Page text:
Recent research activities by B D Craven

My research in recent years has included paper on
(a) vector optimization (with Luu and Sach from Vietnam),
(b) invex functions (with Sach, Yen, Glover),
(c) smoothing of nonsmooth optimization problems,
(d) Morse theory and optimization. (with Gershkovich and Ralph),
(e) optimal control (see my 1995 book, also papers on optimal
control with multiple objectives and with partial differential
equations, and on computing optimal control),
(f) optimal control models for economic growth and finance
(with Islam),

Some of the ideas are briefly as follows. The
minimization of a function f(x), subject to constraints
g(x) <= 0, can be described using a Lagrangian function
f(x) + vg(x), where v is a Lagrange multiplier. If f is
vector valued, then "minimum" at a point p must be
redefined, replacing f(x) >= f(p) by NOT [f(x) < f(p)],
with some ordering of the vectors. The Lagrangian L is
replaced by tf(x) + vg(x), with an additional multiplier
t. If the functions are differentiable, then L has zero
gradient at the minimum, for some t and v. There are
analogs of this result when the functions are not
differentiable, or their values are sets instead of
points. One approach is to smooth f and g by averaging
their values over nearby points; this gives a smooth
problem, approximating the given one.
When do the Lagrangian conditions, in turn, imply a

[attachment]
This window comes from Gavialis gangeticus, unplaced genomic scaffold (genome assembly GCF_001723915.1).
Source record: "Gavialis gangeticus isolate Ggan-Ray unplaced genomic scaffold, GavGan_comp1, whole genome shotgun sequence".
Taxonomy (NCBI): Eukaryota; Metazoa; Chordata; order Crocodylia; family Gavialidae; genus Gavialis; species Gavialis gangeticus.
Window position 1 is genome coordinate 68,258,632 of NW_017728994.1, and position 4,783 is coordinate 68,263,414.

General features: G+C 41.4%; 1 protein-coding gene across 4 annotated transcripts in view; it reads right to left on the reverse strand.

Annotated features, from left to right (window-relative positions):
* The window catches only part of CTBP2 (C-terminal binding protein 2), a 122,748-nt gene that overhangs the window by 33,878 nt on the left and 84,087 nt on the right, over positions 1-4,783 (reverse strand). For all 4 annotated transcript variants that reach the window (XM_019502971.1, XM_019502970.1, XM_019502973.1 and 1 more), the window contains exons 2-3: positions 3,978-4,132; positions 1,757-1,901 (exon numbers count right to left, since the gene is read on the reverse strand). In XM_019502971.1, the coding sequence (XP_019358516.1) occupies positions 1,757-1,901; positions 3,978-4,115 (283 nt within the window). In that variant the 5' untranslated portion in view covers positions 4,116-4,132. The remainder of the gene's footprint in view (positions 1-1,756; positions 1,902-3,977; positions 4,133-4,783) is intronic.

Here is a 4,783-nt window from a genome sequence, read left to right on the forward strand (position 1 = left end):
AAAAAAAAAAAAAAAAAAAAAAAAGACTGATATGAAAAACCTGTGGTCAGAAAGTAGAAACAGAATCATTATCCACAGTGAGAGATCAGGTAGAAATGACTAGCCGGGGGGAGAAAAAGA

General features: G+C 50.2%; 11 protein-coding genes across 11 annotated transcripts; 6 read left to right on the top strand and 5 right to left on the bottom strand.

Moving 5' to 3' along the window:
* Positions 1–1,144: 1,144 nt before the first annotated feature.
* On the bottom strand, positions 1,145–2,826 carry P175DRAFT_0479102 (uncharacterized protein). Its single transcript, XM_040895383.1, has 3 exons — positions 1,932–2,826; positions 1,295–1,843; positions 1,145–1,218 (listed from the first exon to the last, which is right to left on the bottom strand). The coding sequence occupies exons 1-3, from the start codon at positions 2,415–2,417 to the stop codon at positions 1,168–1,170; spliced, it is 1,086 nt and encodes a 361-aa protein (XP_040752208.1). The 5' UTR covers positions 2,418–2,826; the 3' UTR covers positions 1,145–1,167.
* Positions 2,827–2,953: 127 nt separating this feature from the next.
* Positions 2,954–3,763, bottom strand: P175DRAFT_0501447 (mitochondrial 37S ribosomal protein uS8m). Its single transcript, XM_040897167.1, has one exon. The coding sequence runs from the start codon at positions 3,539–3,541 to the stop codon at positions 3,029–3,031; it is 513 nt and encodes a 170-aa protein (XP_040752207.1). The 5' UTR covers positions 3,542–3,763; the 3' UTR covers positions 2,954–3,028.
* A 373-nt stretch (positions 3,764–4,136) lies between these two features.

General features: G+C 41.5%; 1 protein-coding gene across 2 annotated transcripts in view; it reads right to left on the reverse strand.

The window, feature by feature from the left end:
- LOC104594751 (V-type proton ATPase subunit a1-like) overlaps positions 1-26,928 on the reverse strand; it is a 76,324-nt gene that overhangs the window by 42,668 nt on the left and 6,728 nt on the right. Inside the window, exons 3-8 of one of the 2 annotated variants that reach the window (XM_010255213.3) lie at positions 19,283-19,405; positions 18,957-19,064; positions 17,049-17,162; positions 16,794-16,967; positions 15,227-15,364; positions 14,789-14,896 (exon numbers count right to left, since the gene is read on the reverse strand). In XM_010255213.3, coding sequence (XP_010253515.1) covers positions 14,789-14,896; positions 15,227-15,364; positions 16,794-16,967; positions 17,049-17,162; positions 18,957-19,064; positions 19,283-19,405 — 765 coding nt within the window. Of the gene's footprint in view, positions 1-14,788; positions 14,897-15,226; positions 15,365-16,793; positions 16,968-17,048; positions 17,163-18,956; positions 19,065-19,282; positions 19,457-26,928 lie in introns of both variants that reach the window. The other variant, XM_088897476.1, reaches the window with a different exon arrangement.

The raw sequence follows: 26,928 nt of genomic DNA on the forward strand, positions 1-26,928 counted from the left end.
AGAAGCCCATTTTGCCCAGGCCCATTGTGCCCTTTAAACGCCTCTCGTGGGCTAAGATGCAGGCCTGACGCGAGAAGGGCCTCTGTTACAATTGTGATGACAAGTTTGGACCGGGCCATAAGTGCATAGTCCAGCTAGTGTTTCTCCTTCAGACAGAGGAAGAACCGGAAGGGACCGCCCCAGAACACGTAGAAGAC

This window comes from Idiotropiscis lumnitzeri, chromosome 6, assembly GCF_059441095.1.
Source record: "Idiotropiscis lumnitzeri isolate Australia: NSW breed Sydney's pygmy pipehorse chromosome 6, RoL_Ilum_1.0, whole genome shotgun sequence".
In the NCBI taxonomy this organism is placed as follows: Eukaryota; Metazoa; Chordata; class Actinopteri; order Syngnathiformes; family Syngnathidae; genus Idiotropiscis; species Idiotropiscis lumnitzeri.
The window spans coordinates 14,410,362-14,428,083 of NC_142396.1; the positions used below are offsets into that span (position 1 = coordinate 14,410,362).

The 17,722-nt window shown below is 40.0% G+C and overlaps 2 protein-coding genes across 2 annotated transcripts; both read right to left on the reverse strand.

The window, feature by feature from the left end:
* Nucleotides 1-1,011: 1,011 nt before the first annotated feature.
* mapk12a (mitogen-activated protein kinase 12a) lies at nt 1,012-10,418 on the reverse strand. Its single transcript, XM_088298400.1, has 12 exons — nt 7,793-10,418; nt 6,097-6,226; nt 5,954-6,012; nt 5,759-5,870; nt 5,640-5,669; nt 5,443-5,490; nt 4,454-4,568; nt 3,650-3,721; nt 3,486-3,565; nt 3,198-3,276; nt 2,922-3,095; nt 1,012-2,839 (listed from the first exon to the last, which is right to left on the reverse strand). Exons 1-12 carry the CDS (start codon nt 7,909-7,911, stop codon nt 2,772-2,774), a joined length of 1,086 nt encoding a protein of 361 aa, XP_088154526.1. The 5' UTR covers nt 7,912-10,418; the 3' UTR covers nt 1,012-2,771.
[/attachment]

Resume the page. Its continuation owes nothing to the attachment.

minimum? This is true if the vector function F = (f,g) is convex,
thus if F(x) - F(p) >= F'(p)(x-p). But we can replace x-p by
some "scale function" of x-p, and it still works. This
makes F an "invex" vector function. This extends to
functions F that are not differentiable, in two ways.
One can replace derivatives by tangent cones to the graph
of F. Or F may satisfy an inequality
tF(x) + (1-t)F(p) >= F(z) for some suitable z,
depending on x,p,t. We still get sufficient conditions.
If there is an equality constraint h(x) = 0, then this
makes x fall on some curved surface. More generally,
what happens to "invex" when x lies on a manifold? A
somewhat restricted "invex" corresponds to
"convexifiable", thus F can be made convex by
transforming the underlying space. This idea works for
manifolds, if we assume singular points are well behaved,
and then "invex" corresponds to a topological property
("zero index") at singular points. Extensions to vector
functions are being sought.
Lagrange multipliers, like shadow prices in linear
programming, measure the sensitivity of a minimum value
to small perturbations of the problem. It is harder to
find what happens to a minimum point when the problem is
perturbed. This requires the problem to have a stability
property, and this happens when "invex" is strengthened a
bit. All this works also with optimal control problems,
where x is replaced by a "state function" and a "control
Optimal control questions are equivalent to mathematical
programs in infinite-dimensional spaces, and Lagrangian
conditions apply. The Pontryagin theory can be deduced
from this viewpoint (see my 1995 book), and this has led to
the development of two computer packages for optimal control
(OCIM and SCOM); the latter, using MATLAB, runs on a
desktop computer, and facilitates investigations, such as
sensitivity analysis, witha minimum of programming. A
number of optimal control models for economics (especially
growth models) and finance have been developed (with Islam),
and some of them computed.

For graduate students supervised, see in: Graduate Students

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